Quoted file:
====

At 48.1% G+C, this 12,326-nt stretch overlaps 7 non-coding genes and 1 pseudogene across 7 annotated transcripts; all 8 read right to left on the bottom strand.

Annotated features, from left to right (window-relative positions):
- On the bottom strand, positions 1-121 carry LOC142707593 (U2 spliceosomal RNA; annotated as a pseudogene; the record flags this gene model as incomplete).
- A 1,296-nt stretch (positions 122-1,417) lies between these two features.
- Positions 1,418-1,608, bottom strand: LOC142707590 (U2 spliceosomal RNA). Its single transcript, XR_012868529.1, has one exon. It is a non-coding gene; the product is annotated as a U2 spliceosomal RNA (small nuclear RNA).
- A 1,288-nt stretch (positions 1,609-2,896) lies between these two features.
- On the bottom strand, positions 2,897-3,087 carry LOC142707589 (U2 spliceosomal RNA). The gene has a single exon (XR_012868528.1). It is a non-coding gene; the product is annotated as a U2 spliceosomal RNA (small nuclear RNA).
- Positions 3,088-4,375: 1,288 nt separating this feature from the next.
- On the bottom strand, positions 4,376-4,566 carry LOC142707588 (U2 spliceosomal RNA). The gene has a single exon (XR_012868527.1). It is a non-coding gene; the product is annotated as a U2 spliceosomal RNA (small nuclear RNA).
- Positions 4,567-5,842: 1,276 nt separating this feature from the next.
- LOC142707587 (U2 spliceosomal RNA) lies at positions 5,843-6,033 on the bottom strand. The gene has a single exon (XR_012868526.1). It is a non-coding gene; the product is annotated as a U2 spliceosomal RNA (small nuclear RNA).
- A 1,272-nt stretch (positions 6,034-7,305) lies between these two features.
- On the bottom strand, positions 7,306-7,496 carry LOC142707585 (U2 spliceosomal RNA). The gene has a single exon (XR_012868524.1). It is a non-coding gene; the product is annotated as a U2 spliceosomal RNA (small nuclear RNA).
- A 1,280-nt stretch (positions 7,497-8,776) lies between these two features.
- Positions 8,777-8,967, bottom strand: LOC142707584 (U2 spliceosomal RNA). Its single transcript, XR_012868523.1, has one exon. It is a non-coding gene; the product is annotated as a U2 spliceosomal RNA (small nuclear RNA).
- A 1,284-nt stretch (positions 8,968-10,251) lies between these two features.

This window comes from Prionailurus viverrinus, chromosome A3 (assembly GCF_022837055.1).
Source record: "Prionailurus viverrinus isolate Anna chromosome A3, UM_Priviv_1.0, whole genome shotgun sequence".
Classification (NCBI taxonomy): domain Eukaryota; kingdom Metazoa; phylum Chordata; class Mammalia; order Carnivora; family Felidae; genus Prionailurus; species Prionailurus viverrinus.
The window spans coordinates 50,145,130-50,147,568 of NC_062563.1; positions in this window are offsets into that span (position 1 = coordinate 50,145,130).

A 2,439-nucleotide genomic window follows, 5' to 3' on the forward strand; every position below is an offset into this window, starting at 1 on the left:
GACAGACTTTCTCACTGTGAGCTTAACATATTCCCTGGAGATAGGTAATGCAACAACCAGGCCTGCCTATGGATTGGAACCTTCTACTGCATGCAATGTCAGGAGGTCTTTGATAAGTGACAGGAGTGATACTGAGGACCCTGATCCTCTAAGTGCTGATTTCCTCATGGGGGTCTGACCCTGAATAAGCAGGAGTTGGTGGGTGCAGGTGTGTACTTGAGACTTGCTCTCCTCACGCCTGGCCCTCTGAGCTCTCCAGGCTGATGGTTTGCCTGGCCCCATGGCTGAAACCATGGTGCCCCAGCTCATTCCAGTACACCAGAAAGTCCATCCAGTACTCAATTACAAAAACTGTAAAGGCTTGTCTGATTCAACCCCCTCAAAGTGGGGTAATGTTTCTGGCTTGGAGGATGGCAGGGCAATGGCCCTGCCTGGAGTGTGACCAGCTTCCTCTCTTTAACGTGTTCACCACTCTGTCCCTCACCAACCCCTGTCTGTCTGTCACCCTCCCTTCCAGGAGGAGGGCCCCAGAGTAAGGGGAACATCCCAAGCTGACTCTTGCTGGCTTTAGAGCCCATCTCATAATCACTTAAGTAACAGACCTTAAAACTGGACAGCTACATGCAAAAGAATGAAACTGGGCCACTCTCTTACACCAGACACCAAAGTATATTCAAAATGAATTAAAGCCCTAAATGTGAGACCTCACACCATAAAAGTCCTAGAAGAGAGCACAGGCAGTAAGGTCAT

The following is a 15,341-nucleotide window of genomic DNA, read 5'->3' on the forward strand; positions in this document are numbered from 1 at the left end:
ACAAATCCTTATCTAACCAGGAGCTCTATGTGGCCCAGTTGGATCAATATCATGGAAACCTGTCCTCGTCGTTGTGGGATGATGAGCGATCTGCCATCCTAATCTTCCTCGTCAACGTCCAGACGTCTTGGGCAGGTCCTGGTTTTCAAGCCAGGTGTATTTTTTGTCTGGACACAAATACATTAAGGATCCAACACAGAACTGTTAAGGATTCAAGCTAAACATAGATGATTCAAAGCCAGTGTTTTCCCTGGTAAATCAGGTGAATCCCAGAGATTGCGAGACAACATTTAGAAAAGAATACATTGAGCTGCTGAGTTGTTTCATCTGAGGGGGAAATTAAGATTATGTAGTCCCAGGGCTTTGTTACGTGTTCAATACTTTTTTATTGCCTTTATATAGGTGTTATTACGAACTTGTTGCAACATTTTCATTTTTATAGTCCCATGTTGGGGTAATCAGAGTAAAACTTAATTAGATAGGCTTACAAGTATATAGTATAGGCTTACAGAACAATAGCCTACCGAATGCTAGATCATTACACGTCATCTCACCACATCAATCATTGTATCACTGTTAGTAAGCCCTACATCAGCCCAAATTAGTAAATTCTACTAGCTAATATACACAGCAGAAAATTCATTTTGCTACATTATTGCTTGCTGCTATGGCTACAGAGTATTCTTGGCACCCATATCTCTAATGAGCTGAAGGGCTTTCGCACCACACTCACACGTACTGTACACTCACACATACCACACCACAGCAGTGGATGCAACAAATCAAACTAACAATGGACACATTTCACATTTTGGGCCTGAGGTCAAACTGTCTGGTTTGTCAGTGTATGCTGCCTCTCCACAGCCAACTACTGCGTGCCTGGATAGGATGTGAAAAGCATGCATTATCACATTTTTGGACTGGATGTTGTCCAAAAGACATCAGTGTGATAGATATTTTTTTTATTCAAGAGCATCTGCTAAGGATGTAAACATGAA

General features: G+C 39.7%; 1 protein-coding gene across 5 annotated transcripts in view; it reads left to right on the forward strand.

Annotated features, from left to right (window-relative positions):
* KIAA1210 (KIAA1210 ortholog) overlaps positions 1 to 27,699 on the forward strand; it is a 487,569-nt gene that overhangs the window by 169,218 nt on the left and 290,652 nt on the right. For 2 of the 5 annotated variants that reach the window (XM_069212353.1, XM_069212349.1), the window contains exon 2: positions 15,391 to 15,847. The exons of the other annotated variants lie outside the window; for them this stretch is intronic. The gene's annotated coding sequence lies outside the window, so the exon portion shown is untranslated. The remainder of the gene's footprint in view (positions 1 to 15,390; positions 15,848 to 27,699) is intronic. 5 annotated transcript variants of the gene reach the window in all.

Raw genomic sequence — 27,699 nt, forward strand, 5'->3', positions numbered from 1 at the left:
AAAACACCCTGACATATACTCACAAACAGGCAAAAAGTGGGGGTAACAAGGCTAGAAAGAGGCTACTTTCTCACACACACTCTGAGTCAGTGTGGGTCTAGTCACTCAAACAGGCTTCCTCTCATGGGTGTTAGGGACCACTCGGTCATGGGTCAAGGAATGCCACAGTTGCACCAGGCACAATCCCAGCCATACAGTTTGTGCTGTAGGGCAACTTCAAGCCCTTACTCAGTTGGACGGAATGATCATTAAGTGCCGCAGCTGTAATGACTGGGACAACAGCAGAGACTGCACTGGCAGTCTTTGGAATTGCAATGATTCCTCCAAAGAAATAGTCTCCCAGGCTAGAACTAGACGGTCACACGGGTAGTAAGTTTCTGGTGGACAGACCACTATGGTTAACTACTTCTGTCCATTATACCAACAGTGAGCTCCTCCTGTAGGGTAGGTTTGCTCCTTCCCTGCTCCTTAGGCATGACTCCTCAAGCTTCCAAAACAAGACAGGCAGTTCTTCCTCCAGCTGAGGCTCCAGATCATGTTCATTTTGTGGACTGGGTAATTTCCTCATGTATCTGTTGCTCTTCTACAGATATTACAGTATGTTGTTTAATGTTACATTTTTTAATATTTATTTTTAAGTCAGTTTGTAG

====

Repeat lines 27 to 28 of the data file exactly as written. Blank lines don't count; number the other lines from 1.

* KIAA1210 (KIAA1210 ortholog) overlaps positions 1 to 27,699 on the forward strand; it is a 487,569-nt gene that overhangs the window by 169,218 nt on the left and 290,652 nt on the right. For 2 of the 5 annotated variants that reach the window (XM_069212353.1, XM_069212349.1), the window contains exon 2: positions 15,391 to 15,847. The exons of the other annotated variants lie outside the window; for them this stretch is intronic. The gene's annotated coding sequence lies outside the window, so the exon portion shown is untranslated. The remainder of the gene's footprint in view (positions 1 to 15,390; positions 15,848 to 27,699) is intronic. 5 annotated transcript variants of the gene reach the window in all.

Raw genomic sequence — 27,699 nt, forward strand, 5'->3', positions numbered from 1 at the left: